9. Removal of trophy hunting from those areas where there are indeed positive benefits could result in the decline of populations in certain iconic species that are hunted (elephants, rhinos, buffalo), as well as species such as wild dog that are not hunted. In addition, those already marginalised communities would lose their decision-making abilities.
10. Photographic tourism has generated enormous benefits for conservation. However, it is viable over only a very limited percentage of the wildlife area currently managed for trophy hunting. Tourism requires political stability, proximity to good transport links, minimal disease risks, high density wildlife populations, scenic landscapes, high capital investment, infrastructure (hotels, food and water supply, waste management), and local skills and capacity. Tourism and trophy hunting are frequently highly complementary land uses when separated by time or space. Like trophy hunting, if not carefully implemented, tourism can have serious environmental impacts and can return a very low level of benefit to local communities, with most value captured offshore or by in-country elites.
11. Trophy hunting practices can be improved by actively engaging with relevant countries in order to increase transparency in funding flows, community benefits, allocation of concessions and quota setting; strengthening of rights and responsibilities of indigenous peoples and local communities; and improving monitoring of populations and of hunts.
12. Conditional, targeted import suspensions that address identified problems could help improve trophy hunting practice in certain instances. Bans are unlikely to improve conservation outcomes unless there is a clear expectation that improved standards will lead to the ban being lifted, and the country has the capacity, as well as the political will, to address the problem. It is, therefore, critical to also provide funding and technical support for this process, and that the status of the initial problem is reviewed after a specified period.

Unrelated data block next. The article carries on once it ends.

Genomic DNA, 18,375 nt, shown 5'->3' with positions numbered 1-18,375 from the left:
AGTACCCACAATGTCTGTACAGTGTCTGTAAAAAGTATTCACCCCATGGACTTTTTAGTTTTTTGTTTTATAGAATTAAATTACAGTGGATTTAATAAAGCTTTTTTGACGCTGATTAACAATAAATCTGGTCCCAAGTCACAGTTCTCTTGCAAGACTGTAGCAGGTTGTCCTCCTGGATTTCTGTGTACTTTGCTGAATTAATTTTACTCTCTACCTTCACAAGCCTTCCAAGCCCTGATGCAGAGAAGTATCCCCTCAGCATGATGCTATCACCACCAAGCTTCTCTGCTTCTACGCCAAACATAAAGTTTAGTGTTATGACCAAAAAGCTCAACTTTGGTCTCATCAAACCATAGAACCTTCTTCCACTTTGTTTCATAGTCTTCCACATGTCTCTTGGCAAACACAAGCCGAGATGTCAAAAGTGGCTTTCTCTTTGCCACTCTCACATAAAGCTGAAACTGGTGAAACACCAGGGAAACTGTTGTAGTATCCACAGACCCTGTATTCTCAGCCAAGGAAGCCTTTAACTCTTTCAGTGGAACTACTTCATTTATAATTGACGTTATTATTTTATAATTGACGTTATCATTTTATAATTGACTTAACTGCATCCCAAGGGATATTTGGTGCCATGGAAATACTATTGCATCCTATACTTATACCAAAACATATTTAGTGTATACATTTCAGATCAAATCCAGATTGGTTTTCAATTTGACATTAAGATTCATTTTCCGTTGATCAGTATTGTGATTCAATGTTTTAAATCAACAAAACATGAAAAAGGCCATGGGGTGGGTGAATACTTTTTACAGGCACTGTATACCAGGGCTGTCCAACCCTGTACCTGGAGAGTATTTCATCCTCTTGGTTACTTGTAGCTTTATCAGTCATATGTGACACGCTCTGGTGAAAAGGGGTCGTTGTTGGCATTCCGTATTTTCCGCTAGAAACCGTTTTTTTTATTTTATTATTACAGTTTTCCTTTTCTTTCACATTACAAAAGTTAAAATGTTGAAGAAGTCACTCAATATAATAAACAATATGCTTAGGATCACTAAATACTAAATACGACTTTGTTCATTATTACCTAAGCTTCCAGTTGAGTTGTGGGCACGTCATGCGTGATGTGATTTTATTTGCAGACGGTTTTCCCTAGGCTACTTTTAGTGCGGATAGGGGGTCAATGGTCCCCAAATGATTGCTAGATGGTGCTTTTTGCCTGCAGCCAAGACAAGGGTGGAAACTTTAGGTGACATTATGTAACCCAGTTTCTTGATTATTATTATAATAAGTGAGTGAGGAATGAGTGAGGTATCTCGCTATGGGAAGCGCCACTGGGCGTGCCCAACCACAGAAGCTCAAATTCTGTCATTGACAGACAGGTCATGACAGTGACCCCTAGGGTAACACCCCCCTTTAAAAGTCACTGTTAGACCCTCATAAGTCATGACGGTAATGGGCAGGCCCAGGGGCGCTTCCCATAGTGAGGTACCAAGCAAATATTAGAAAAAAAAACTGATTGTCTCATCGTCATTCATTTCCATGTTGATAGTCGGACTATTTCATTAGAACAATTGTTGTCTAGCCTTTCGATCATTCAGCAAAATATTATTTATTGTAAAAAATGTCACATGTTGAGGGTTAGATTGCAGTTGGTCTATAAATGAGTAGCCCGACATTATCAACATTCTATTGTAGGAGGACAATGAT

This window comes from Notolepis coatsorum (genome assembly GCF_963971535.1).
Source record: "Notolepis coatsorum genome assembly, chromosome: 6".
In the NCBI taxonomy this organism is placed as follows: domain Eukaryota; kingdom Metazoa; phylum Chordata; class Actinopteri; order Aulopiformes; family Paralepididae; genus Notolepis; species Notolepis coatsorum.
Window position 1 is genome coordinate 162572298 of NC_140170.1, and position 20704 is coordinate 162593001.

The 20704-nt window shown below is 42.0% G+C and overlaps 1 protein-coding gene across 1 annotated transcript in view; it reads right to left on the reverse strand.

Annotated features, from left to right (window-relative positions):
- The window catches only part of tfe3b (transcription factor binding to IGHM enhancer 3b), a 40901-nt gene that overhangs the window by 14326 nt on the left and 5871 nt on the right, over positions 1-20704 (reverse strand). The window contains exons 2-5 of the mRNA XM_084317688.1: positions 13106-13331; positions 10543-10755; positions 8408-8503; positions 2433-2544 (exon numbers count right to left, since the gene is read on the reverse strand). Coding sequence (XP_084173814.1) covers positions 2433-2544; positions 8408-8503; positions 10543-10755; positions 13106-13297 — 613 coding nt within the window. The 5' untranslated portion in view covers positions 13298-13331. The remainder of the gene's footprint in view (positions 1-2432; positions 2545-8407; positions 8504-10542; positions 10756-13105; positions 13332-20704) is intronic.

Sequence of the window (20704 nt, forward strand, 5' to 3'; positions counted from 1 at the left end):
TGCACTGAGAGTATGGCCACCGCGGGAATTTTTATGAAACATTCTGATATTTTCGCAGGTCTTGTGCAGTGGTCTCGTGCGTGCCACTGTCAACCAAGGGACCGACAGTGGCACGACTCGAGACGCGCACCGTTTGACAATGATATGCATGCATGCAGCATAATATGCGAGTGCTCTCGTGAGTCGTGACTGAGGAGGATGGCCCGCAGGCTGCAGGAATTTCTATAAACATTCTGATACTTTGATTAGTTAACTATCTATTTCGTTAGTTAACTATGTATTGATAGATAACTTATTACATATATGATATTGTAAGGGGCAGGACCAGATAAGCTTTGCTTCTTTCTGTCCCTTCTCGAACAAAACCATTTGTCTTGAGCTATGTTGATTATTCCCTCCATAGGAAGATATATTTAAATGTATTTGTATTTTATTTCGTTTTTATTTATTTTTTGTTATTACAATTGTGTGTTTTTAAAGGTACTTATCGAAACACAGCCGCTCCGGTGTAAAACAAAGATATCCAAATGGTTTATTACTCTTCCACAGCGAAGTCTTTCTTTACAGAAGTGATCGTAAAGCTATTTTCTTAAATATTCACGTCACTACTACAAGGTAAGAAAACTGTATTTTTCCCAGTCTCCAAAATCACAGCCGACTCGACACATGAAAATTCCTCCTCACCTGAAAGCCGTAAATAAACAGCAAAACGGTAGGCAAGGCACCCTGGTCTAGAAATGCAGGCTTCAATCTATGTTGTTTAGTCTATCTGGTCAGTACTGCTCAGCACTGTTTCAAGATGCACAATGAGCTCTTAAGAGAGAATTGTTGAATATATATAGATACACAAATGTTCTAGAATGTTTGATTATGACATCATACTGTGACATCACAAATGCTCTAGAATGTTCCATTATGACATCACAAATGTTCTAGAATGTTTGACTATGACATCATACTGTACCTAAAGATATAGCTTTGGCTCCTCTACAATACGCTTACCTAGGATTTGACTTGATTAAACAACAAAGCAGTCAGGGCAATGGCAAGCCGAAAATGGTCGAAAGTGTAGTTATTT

The report also provides a number of case studies where trophy hunting has provided positive conservation and livelihood benefits, including some African examples:
1. Rhinos in South Africa and Namibia, which together hold 90% of African populations. In SA white rhino numbers increased from 1,800 in 1968 to 18,400 after the introduction of trophy hunting, and in SA and Namibia black rhinos increased from 2,520 in 2004 to 3,500.
2. Private wildlife lands in Zimbabwe, including the Save Valley Conservancy and Bubye Valley Conservancy where trophy hunting has led to large areas being restocked and managed as wildlife reserves.
3. Remote communal conservancies in Namibia, which on average derive half their benefits from photographic tourism and half from trophy hunting. Half of the conservancies are 100% reliant on trophy hunting to cover costs and create benefits, and only 12% are able to satisfy all of their requirements from photographic tourism. Wildlife populations in communal conservancies have increased dramatically since the introduction of trophy hunting, and Namibia’s elephant population has increased from 7,500 in 1995 to more than 20,000 today, partly due to trophy hunting in the conservancies. Namibia now has a large free roaming lion population outside of national parks.
4. Sometimes in areas where trophy hunting is poorly managed, there are still benefits that cannot be ignored. Selous Game Reserve in Tanzania is one such example. Over the last decade Selous has suffered devastating levels of organised commercial elephant poaching for the illegal ivory trade, associated with serious allegations of official corruption and alleged complicity from elements of the hunting industry. The revenue generated from legal trophy hunting helps to fight this poaching, and without it there is little hope of stemming the tide.